While teaching at Georgetown University Law Center for two decades,[13] Katyal was lead counsel for the Guantanamo Bay detainees in the Supreme Court case Hamdan v. Rumsfeld, which held that military commissions set up by the Bush administration to try detainees at Guantanamo Bay "violate both the UCMJ and the four Geneva Conventions."

Upon leaving the Obama Administration, Katyal returned to Georgetown Law School, but also became a partner at the global law firm Hogan Lovells.[14] He specializes in constitutional law, national security, criminal defense and intellectual property, as well as runs the appellate practice once run by John Roberts. During law school Katyal clerked one summer at Hogen Lovells, where he worked for Roberts before his nomination to the U.S. Supreme Court.[15]


Katyal appeared on The Colbert Report on July 26, 2006;[16] June 17, 2008;[17] and February 27, 2013.[18] He appeared on a 2015 episode of the US television drama House of Cards, portraying himself, and arguing before the Supreme Court on behalf of a US citizen maimed by a drone strike.[19]

Honors and awards

The National Law Journal named Katyal its Runner up for "Lawyer of the Year" in 2006 and in 2004 awarded him its Pro Bono award. American Lawyer Magazine considered him one of the top 50 Litigators nationally. Washingtonian Magazine named him one of the 30 best living Supreme Court advocates; Legal Times (jointly owed by American Lawyer Media profiled him as one of the 90 Greatest Lawyers over the Last 30 Years.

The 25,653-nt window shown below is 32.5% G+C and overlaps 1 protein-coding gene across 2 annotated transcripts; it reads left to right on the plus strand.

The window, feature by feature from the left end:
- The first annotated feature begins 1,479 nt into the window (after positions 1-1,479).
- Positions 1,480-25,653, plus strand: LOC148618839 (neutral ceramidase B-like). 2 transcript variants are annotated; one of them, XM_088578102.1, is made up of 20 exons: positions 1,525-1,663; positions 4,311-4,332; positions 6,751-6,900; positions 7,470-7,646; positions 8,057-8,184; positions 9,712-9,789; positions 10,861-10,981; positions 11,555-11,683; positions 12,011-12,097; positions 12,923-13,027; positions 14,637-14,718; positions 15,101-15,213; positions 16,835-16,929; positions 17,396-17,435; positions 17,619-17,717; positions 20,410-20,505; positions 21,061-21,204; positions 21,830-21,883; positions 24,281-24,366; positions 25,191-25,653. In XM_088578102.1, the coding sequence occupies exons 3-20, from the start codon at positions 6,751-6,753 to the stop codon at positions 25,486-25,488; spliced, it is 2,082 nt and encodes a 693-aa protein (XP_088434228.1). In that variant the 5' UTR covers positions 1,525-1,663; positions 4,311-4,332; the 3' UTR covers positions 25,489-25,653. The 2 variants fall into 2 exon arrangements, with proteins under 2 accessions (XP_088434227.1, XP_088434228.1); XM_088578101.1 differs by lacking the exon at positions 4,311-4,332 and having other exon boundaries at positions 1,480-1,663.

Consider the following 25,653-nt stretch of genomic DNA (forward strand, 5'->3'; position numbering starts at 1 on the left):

Personal life

Katyal is married. His brother-in-law is Jeffrey Rosen, professor of law at George Washington University and legal affairs editor of The New Republic.[20]

See also


  3. Rajghatta, Chidanand (May 19, 2010). "PIO Neal Katyal poised to become US solicitor general". The Times of India. Times News Network. Retrieved December 9, 2010.
  4. "Neal Katyal Passes a Milestone for Minority Supreme Court Advocates". Retrieved 2016-07-07.
  5. Katyal, Neal Kumar. "Curriculum vitae" (PDF). Georgetown University Law Center. Retrieved 15 January 2014.
  6. Neal Katyal's Sentimental Send-Off, June 28, 2011
  7. Frankel, Alison (April 1, 2011). "Gene Case Brings Out a Big Gun". Corporate Counsel. Retrieved August 8, 2014.
  8. Law Prof Who Proposed US Court to Try Gitmo Detainees Gets DOJ Nod, ABA Journal, January 21, 2009.
  9. from "The Justice Blog" on the U.S. Department of Justice website (retrieved May 24, 2011) "Confession of Error: The Solicitor General’s Mistakes During the Japanese-American Internment Cases"
  10. Savage, David G. (May 24, 2011), "U.S. official cites misconduct in Japanese American internment cases", The Los Angeles Times.
  11. Fordham Law School announcement (retrieved February 3, 2012) "The Solicitor General and Confession of Error: The Hirabayashi Case" 3/08/2012
  15. Colbert, Stephen (presenter) (July 26, 2006). Neal Katyal (Television production). Comedy Central. Retrieved January 22, 2013.
  16. Colbert, Stephen (presenter) (June 17, 2008). Neal Katyal (Television production). Comedy Central. Retrieved January 22, 2013.
  17. Colbert, Stephen (presenter) (February 27, 2013). Neal Katyal (Television production). Comedy Central. Retrieved February 28, 2013.
  18. "IMDB page". Internet Movie Database. 1 March 2015. Retrieved 1 March 2015.

Further reading

Legal offices
Preceded by
Daryl Joseffer
Principal Deputy Solicitor General of the United States
Succeeded by
Leondra Kruger
Preceded by
Leondra Kruger
Principal Deputy Solicitor General of the United States
Succeeded by
Sri Srinivasan
Preceded by
Elena Kagan
Solicitor General of the United States

Succeeded by
Donald Verrilli